Denver Is First City to Legalize Small Amount of Pot
Bring on the jokes about the Mile High City.
Denver on Tuesday became the first city in the nation to wipe out all criminal and civil penalties for adults caught possessing a small amount of marijuana.
About 54% of voters supported a ballot measure legalizing possession of less than an ounce of pot by individuals 21 and over.
The ordinance is more radical than pro-marijuana measures approved over the years in San Francisco, Berkeley, Oakland and half a dozen college towns across the country. Most of those initiatives decriminalized marijuana for medical use, or replaced criminal penalties with small fines or directed police to make enforcement of marijuana laws a low priority.
Denver, by contrast, erased adult possession as an offense entirely.
State laws banning pot still apply in Denver, however. Police for years have cited most offenders under state law rather than city ordinance, as a matter of convenience.
The state law is pre-printed on the front of tickets, so just by checking a box an officer can issue a fine for as much as $200. To use the previous city ordinance -- which carried the threat of as much as a year in jail if convicted -- an officer would have to write out the relevant code by hand.
“Citing under state law has been a tradition here for years.... We intend to keep doing what we’ve been doing,” said David W. Broadwell, an assistant city attorney.
Although the Denver vote may have no practical effect, advocates of relaxed drug laws said it was symbolic. In large part, that’s because of the tactics activists used to promote the measure. The marijuana liberalization group SAFER ran a provocative -- critics said deceitful -- campaign to cast the measure as vital to public safety.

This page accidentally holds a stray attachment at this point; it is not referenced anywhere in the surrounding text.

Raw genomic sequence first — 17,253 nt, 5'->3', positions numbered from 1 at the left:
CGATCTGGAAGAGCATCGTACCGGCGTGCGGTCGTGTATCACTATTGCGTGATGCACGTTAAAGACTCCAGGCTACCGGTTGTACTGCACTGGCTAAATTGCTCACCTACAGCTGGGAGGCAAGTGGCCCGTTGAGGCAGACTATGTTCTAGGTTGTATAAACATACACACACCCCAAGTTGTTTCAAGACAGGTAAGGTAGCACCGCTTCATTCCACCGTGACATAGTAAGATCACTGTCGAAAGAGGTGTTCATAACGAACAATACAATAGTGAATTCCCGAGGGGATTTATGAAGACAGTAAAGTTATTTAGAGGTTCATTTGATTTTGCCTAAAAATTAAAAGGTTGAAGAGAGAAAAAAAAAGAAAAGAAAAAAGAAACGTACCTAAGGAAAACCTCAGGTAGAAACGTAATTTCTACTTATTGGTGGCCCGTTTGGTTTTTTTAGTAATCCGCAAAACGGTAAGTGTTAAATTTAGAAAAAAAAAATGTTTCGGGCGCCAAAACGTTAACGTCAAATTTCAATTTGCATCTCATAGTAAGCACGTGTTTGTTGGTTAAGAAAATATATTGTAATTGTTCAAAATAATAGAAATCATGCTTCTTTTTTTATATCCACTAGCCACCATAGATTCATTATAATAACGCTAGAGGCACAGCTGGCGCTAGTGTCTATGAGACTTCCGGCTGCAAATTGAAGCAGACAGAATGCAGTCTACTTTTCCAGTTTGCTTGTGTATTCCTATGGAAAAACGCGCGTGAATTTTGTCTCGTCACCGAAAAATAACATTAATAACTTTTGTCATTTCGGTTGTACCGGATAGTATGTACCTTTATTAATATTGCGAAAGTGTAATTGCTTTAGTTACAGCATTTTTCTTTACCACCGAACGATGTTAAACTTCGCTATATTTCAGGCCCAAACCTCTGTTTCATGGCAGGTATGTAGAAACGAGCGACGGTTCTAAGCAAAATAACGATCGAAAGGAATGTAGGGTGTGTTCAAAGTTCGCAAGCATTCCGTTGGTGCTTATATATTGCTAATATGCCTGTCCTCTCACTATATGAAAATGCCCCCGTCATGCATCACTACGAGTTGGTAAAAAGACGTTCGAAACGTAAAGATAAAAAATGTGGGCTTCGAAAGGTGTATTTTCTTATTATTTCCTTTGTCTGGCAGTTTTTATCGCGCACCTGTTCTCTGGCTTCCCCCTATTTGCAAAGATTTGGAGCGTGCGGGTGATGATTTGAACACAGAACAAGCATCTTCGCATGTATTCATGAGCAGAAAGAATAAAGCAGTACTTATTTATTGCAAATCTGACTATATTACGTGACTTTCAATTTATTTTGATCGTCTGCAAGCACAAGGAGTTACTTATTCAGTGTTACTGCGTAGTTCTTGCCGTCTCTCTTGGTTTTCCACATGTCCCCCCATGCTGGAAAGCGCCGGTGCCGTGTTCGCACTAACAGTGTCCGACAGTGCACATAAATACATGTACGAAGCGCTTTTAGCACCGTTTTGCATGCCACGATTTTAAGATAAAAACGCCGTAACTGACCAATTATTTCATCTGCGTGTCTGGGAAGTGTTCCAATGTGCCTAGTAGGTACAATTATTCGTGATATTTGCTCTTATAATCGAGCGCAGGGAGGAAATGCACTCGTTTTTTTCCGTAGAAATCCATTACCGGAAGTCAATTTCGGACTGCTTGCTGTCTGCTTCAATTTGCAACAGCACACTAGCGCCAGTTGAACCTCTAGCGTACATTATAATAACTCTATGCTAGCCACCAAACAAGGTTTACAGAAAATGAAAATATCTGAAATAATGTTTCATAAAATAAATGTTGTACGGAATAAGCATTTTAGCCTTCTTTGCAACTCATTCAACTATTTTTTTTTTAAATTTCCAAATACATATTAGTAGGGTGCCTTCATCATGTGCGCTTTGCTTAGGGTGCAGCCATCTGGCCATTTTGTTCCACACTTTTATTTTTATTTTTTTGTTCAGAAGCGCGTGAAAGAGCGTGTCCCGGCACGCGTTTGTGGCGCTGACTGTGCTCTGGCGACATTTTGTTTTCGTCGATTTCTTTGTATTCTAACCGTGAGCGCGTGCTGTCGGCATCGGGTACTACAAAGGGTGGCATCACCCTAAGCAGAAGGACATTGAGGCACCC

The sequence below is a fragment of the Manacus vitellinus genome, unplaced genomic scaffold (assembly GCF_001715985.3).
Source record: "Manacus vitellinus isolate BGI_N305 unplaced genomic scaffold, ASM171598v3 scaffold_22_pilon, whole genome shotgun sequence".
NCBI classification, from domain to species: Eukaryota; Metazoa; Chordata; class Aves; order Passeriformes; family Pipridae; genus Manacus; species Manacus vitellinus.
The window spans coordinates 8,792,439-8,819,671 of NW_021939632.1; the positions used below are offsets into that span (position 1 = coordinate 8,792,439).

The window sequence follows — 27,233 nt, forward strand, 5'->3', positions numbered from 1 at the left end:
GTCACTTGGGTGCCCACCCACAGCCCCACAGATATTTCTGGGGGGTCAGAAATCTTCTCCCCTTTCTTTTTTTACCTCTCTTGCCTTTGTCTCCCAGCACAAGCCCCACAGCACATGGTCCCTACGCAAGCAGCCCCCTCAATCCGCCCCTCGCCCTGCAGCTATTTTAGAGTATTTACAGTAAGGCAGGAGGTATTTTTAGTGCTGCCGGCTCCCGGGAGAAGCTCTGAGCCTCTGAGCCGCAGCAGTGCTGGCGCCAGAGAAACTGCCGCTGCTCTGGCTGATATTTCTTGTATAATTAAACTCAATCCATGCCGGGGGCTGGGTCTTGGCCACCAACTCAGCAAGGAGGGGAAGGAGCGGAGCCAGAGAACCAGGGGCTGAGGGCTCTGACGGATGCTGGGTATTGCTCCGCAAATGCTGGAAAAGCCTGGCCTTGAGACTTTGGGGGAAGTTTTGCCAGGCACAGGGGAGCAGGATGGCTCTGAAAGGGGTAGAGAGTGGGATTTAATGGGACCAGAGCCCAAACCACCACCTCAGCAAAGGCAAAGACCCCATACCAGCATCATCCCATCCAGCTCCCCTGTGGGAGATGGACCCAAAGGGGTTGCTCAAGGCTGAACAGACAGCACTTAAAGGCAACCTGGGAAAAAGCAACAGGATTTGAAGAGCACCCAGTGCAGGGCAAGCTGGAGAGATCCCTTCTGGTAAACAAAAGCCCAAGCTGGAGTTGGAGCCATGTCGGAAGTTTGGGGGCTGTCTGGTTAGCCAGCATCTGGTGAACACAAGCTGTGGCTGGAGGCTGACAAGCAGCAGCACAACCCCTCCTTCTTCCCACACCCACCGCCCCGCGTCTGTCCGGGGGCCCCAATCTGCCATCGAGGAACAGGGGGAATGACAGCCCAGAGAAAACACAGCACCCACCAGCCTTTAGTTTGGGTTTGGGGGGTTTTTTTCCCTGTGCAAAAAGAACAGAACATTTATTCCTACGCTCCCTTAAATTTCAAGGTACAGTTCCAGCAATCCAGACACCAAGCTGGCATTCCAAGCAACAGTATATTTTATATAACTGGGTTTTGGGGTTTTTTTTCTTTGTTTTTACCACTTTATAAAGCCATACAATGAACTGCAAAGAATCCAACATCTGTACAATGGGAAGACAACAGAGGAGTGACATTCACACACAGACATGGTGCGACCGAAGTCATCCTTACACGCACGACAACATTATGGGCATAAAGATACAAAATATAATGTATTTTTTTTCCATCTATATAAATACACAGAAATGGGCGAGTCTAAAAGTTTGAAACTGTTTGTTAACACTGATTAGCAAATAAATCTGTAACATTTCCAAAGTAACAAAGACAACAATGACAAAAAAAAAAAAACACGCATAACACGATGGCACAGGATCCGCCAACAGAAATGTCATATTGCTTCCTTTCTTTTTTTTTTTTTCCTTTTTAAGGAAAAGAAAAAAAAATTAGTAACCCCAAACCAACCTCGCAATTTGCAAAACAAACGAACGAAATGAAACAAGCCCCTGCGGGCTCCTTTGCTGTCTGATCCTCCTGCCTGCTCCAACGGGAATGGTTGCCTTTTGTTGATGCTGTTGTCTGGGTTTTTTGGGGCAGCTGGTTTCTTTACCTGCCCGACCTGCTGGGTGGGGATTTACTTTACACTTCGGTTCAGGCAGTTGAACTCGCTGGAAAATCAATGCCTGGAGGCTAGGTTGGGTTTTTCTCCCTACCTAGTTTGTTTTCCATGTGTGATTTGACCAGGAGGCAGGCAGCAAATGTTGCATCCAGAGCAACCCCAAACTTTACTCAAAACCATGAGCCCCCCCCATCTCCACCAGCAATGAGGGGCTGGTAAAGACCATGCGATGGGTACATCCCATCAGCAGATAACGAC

On yard signs and billboards, online and in voter forums, campaign director Mason Tvert, 23, tried to persuade voters that marijuana was a safer alternative to alcohol. He argued that street crime and domestic violence would drop if residents were legally allowed to smoke pot rather than down a six-pack of beer. College campuses too would be safer, he said, if joints replaced kegs at parties.
In one stunt last month, Tvert dragged a mock corpse in a body bag to City Hall and surrounded it with jugs from Wynkoop Brewery -- which is owned by Denver’s mayor, John W. Hickenlooper. He then piled bags of Doritos in a heap nearby. His point: Alcohol abuse can kill you. Marijuana gives you the munchies.
City officials reacted angrily to such tactics, warning that pot was a “gateway” to more dangerous drugs. They accused Tvert of confusing the public by using campaign signs that read “Make Denver SAFER.” (The group’s acronym stands for Safer Alternative for Enjoyable Recreation.) Tvert insisted people understood his message.
A more traditional campaign in Telluride, Colo., failed as voters rejected an effort to make pot the town’s lowest law enforcement priority.
Activists expect Tvert’s approach to be taken up around the country -- particularly in Nevada, where pro-marijuana forces are preparing a statewide initiative to tax and regulate pot much like beer or cigarettes.
Oakland passed a similar measure last fall, but it was tabled because it conflicted with state and federal law.
“Success breeds success,” said Paul Armentano, senior policy analyst with the pro-marijuana group NORML. “I think you’ll see this campaign used as a model.”
Even Hickenlooper, who opposed the measure, said he thought the vote might prove a bellwether.
“Peoples’ attitudes [about marijuana] are changing,” the mayor said. “We have one of the youngest populations of any city in the nation, so it makes sense that attitudes here might be changing faster.”
Another issue on Tuesday’s ballot also had national significance: The statewide vote to suspend the Taxpayer’s Bill of Rights, which was considered the strictest cap on government spending in the country.
Voters agreed 52% to 48% to lift the cap and to relinquish their claim to an estimated $3.7 billion in tax refunds. The vote frees Colorado to spend millions more on higher education, healthcare and transportation.
But it infuriates fiscal conservatives who are pushing spending caps similar to Colorado’s in several states, including California, Nevada and Arizona. The California measure is on next week’s ballot as Proposition 76; polls show it losing by a substantial margin.